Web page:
Saraswathy Nagarajan treks up to Chitharal and learns a few lessons in ancient history
The signboards to Chitharal, a small village near Marthandam in Kanyakumari district, are, at best, confusing. Asking for directions is mandatory. The shadows are long and there is a nip in the air when we reach Marthandam, about 7 km from Chitharal.
Milkmen, early risers sipping hot tea at a wayside teashop, and a few labourers stare at us curiously as we ask, in what we hope is rudimentary Tamil, the way to Chitharal. The reply is in fluent Malayalam. Our pronunciation is wrong, and the rock-cut cave we hope to explore is known as ‘malai kovil' (rock temple) in local parlance. So at the next place, we speak in Malayalam but are met with a volley of instructions in Tamil. Here at Marthandam, Tamil Nadu and Kerala meet in a seamless blending of languages and culture.
A part of the erstwhile Travancore kingdom, the district was merged with Tamil Nadu in 1956 when the states were reorganised on the basis of language. Names of places such as Idichakaplamoodu (the literal translation would be ‘root of a jackfruit tree') and Padanthlamoodu hark back to an agrarian past and some places still bear worn out signs in the old Malayalam script. The entire district is a treasure trove of scenic locales and places steeped in history.
Finally, a winding, weathered ribbon of a road that goes through lush paddy fields, lotus ponds, and green plantations of rubber and plantain takes us to Chitharal and malai kovil. The hills are enveloped in mist and serenity at 7 a.m. Snatches of bhajans from nearby temples and solemn church bells fill the gaps between choruses of bird song. Tranquil scene but the hill seems forbiddingly high!
A local encourages us to trek up. He assures us it is only a kilometre to the caves. And so we begin ascending the gentle incline that takes us to the rock-cut caves, of which not even a glimpse can be seen. Cashew nut trees and country almonds line both sides of the paved path. Not a soul to be seen! Deep red Xenora and fluffy pink flowers of touch-me-nots, resembling cotton candy, dot the path and add a dash of brilliant colour to the predominantly green and brown landscape.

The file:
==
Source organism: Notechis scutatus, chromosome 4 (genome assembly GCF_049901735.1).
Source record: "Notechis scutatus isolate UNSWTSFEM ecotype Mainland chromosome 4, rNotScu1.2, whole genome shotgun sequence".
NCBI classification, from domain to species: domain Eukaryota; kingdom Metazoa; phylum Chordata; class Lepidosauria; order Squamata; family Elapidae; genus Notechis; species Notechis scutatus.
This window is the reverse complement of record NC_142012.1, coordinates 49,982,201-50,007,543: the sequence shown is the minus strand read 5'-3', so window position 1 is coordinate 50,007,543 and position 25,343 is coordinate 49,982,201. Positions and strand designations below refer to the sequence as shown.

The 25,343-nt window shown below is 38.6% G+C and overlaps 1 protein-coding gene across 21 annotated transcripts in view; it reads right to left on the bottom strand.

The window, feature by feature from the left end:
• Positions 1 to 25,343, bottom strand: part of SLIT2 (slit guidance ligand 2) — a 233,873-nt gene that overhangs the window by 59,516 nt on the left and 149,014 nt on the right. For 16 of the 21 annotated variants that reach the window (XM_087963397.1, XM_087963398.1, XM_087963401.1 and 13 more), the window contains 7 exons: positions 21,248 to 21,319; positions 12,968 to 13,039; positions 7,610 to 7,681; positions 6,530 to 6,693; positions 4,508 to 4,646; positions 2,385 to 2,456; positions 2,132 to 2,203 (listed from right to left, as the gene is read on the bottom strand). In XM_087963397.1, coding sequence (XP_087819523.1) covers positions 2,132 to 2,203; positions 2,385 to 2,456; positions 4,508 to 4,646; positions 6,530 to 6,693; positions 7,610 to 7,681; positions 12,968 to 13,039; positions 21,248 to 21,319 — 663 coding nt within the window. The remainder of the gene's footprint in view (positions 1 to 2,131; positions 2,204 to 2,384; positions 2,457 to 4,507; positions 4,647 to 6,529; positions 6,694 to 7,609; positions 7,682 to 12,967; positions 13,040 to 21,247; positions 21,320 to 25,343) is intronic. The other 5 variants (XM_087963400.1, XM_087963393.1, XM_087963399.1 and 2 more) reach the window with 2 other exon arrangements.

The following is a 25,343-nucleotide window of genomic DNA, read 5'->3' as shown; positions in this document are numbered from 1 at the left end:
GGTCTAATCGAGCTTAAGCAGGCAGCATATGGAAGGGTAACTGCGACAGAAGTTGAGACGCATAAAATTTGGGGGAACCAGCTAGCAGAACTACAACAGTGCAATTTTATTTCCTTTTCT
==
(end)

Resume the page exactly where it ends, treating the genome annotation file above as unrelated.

Soon we are huffing and puffing and yet there is no sign of the caves. But crudely carved signs on the rocks tell us that Palani, Godwin and many others had visited the place much before us. Marvelling at their tenacity and fitness levels, we trudge up, resisting the temptation to sit on one of the stones benches. A peek to the right reveals a silver strip of the river Tamiraparani graciously meandering along through an expanse of greens of all shades. A turn and a few steps later, the view changes to one of a verdant landscape of coconut palms and fields.
At long last, after an hour or so, we see the caves! Perched precariously on the rock, the temple is carved into a natural overhanging rock facing the west. You fall silent watching the roughly hewn steps and the narrow entrance between the rocks that lead to the temple. Also known as Tiruchchanattu malai, the monument is estimated to be built in the ninth century when this region was under the influence of Jainism. Believed to be built by the Digambara sect in the ninth century, the temple or monastery must have been cut off from everything else. Engravings answer a few questions but many more remain unanswered, even today.